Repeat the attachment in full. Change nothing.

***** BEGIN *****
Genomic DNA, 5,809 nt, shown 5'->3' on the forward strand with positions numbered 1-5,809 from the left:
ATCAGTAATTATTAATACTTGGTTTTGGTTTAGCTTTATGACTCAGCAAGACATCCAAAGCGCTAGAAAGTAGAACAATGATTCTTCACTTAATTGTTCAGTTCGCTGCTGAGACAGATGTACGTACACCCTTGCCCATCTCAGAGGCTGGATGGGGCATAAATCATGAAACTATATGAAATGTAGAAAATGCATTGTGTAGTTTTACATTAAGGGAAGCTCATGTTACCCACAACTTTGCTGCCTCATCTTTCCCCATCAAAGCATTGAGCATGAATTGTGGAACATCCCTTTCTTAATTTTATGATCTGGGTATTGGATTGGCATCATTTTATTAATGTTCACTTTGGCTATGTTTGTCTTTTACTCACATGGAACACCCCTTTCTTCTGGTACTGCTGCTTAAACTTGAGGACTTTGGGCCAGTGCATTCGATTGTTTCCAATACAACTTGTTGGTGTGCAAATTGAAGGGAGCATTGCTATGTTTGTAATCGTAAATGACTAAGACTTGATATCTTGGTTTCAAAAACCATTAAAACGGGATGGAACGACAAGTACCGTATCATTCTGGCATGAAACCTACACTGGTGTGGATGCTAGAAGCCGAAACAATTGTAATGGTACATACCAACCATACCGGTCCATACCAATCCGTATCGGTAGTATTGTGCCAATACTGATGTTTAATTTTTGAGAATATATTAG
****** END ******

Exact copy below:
Genomic DNA, 5,809 nt, shown 5'->3' on the forward strand with positions numbered 1-5,809 from the left:
ATCAGTAATTATTAATACTTGGTTTTGGTTTAGCTTTATGACTCAGCAAGACATCCAAAGCGCTAGAAAGTAGAACAATGATTCTTCACTTAATTGTTCAGTTCGCTGCTGAGACAGATGTACGTACACCCTTGCCCATCTCAGAGGCTGGATGGGGCATAAATCATGAAACTATATGAAATGTAGAAAATGCATTGTGTAGTTTTACATTAAGGGAAGCTCATGTTACCCACAACTTTGCTGCCTCATCTTTCCCCATCAAAGCATTGAGCATGAATTGTGGAACATCCCTTTCTTAATTTTATGATCTGGGTATTGGATTGGCATCATTTTATTAATGTTCACTTTGGCTATGTTTGTCTTTTACTCACATGGAACACCCCTTTCTTCTGGTACTGCTGCTTAAACTTGAGGACTTTGGGCCAGTGCATTCGATTGTTTCCAATACAACTTGTTGGTGTGCAAATTGAAGGGAGCATTGCTATGTTTGTAATCGTAAATGACTAAGACTTGATATCTTGGTTTCAAAAACCATTAAAACGGGATGGAACGACAAGTACCGTATCATTCTGGCATGAAACCTACACTGGTGTGGATGCTAGAAGCCGAAACAATTGTAATGGTACATACCAACCATACCGGTCCATACCAATCCGTATCGGTAGTATTGTGCCAATACTGATGTTTAATTTTTGAGAATATATTAG